I hopped around even more.
“Sorry kids,” Grandpa said. He stretched. “I have to get this done before the museum opens in the morning. Just a little longer, okay?”
“I guess so,” I said. I stopped hopping. “Tomorrow’s Saturday anyway.”
Gracie typed away.
Tap, tap, tap-tap, tap, tap went the machine.
Our grandpa is the fix-it man at the Stockton Museum of Just About Everything in American History. That’s our family’s museum.
Gracie and I have lived with Grandpa for the last two years. Sometimes we come to his shop in the back of the museum after school. And sometimes he lets us help him.
I yawned and peeked over Gracie’s shoulder.
“Quit breathing down my neck,” she said.
“It would be nice if you could type something real,” I said. I’m learning about Morse Code in Cub Scouts. So I could tell that Gracie was just typing gobbledy-goop.
She kept her eyes on the telegraph machine.
“For your information,” she said, “this is how people used to talk to each other. Before there were telephones and cell phones.”
“I know that,” I said.
“And this is my own secret code,” Gracie said.
Tap, tap, tap-tap, tap, tap.
I rolled my eyes. “Who are you sending the message to? There’s no one at the other end.” I held up a broken wire. “It’s not even connected.”
Gracie didn’t answer. Tap, tap, tap-tap, tap, tap.
Grandpa looked over. “You two be careful with that machine,” he said. “It’s no toy.”
“All right,” Gracie said.
She typed some more. This time it sounded like real Morse Code.
“Hey,” I said. “Good job, Gracie. That was ‘S.O.S.’ You just typed the code for help. You know. Three short taps. Three long taps. Then three more short taps.”
Gracie pulled her hand back like something bit her. She looked at me. Then she stared at the machine.
“I’m not doing it,” Gracie said. She shook her head.
taptaptap Tap—Tap—Tap tap taptap
“But it can’t do that by itself,” I said. “Can it?”
“What’s going on?” Grandpa said. He walked over.
“I don’t know,” Gracie said. “The machine started working on its own.”
The three of us were quiet.
But the machine went on talking. taptaptap Tap—Tap—Tap tap taptap, it said, which means “SOS—HELP.”
Gracie touched her silver locket. It used to be Mom’s. Gracie always touches that locket when she’s nervous.
I pushed my glasses up. I was creeped out.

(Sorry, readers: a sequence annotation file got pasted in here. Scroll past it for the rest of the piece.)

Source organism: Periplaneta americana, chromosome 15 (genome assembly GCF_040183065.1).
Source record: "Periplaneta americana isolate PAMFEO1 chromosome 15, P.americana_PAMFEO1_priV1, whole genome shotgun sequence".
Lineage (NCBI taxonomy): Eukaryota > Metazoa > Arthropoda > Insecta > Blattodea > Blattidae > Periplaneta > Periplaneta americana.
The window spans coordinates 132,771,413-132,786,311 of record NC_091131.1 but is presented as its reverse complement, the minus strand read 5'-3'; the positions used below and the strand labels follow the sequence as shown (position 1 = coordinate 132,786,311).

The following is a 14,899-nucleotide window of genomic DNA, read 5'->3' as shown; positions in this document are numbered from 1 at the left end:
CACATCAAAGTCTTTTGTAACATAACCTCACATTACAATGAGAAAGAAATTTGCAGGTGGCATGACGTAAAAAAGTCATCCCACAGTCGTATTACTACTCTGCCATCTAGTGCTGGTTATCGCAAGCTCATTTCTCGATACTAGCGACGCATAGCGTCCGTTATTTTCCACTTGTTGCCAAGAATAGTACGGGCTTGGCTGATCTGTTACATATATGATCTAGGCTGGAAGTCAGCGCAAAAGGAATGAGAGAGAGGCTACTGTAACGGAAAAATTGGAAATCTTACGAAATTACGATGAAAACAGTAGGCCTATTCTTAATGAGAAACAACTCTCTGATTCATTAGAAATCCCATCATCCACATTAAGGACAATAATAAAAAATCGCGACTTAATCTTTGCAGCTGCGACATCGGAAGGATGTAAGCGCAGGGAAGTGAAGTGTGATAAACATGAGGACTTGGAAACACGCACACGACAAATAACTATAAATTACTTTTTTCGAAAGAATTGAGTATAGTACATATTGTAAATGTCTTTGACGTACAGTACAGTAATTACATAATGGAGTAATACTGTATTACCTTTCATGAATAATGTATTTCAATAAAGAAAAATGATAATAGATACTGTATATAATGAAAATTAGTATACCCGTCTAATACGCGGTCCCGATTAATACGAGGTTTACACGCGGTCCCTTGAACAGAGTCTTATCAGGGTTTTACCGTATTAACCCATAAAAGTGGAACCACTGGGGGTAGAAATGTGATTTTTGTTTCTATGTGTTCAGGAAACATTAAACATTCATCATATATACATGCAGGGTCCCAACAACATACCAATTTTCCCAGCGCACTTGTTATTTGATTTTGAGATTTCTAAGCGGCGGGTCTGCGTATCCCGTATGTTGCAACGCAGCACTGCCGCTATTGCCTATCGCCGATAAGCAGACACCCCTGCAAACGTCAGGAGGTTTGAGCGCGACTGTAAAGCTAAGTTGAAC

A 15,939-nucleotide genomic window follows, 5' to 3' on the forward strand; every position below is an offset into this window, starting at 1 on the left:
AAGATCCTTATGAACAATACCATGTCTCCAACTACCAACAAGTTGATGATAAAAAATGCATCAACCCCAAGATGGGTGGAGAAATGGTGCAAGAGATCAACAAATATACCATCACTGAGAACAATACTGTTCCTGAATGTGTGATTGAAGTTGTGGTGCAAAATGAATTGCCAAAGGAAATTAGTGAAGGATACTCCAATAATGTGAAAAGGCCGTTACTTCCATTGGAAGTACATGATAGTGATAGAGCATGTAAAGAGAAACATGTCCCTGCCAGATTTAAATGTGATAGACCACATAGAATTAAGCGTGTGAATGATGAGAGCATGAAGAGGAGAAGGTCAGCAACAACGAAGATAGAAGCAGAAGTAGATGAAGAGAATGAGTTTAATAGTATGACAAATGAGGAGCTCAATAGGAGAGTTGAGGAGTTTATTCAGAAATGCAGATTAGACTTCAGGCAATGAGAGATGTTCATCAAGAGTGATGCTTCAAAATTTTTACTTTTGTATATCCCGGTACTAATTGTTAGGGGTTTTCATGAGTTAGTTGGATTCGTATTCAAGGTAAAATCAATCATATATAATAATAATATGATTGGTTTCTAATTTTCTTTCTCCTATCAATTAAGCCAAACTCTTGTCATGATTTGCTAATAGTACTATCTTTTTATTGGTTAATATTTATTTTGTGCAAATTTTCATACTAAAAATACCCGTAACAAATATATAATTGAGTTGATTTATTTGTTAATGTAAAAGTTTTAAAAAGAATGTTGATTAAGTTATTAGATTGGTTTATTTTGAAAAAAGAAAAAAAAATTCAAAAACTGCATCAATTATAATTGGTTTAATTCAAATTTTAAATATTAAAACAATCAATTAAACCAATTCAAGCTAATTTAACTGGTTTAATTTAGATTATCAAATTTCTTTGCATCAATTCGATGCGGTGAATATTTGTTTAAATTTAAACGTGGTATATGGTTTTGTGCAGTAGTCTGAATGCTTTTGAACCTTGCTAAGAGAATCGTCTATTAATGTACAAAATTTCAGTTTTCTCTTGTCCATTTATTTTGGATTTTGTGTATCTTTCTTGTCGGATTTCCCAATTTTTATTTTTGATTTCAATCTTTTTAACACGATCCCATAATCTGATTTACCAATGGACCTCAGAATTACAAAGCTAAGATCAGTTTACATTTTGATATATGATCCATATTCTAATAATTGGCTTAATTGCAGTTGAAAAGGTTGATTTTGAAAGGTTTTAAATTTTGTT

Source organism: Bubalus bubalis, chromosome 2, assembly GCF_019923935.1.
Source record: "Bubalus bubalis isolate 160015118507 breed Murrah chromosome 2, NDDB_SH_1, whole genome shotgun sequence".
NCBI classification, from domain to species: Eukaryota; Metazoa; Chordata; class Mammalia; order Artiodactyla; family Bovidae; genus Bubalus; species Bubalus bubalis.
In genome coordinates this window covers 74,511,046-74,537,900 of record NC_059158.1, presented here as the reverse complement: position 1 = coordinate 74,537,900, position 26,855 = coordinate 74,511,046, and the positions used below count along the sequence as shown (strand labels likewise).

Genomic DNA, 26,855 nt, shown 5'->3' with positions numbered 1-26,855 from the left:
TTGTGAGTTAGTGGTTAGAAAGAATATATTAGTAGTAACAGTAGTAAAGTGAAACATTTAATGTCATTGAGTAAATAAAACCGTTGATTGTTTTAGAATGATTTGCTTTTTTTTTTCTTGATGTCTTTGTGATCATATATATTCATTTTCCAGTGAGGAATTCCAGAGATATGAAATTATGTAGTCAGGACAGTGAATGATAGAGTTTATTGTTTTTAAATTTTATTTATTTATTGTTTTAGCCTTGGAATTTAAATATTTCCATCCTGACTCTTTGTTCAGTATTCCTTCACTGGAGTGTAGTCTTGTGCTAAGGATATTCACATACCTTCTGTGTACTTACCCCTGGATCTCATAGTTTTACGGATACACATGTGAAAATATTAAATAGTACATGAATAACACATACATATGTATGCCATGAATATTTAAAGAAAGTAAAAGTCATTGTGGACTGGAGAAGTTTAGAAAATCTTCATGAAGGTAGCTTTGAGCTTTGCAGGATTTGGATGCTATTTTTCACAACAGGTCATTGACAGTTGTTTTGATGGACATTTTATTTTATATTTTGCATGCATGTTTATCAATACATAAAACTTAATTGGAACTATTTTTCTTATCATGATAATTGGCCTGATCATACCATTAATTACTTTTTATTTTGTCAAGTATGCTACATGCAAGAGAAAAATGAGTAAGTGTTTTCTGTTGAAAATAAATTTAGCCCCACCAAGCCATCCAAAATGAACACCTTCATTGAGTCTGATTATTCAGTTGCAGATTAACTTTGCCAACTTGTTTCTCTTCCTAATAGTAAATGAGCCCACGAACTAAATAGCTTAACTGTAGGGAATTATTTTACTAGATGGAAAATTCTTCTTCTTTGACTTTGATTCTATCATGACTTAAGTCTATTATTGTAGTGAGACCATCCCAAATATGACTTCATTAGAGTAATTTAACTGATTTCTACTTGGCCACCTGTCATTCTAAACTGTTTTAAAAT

“You kids move away,” Grandpa said. We stepped back and he sat down in front of the telegraph machine.
“The wires are cut,” I said, and shivered.
“They’ve been cut for more than a hundred years,” Grandpa said. He rubbed at his chin.
“Your parents got this old thing in Georgia, I think.”
“Maybe we should leave,” Gracie said. “You know. Go home.”
“Good idea,” I said. I headed for the door.
“Shhh,” Grandpa said, holding up his hand. He narrowed his eyes and listened.
taptaptap Tap—Tap—Tap tap taptap
Then the tapping changed. A new message was coming. But I couldn’t understand it.
Grandpa pointed to his desk. I saw his hand shake. “Grab a pencil and some paper, George. Quick.”
“What’s happening?” Gracie said. Her eyes bugged out.
I ran to Grandpa’s desk. His notepad and pencil were lying there.
“Here.” I gave them to him. My heart thumped.
Grandpa wrote the words down. “Delaware . . . .1776. . . . Trapped . . .Please . . .help . . . .” he said out loud.
Then he dropped the pencil.
“What’s wrong?” I said.
Gracie pulled at his sleeve. “Grandpa?” she said in a small voice.
“Matthew and Laura,” Grandpa said.
“What?” Gracie said. “You mean Mom and Dad?”
My stomach got all Jell-o-y. Mom and Dad?
But it couldn’t be them. They disappeared from right here in the museum two years ago.
And they never came back.
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Book Description Familius, 2013. Paperback. Book Condition: New. Excellent Brand New Condition. Bookseller Inventory # 1608040003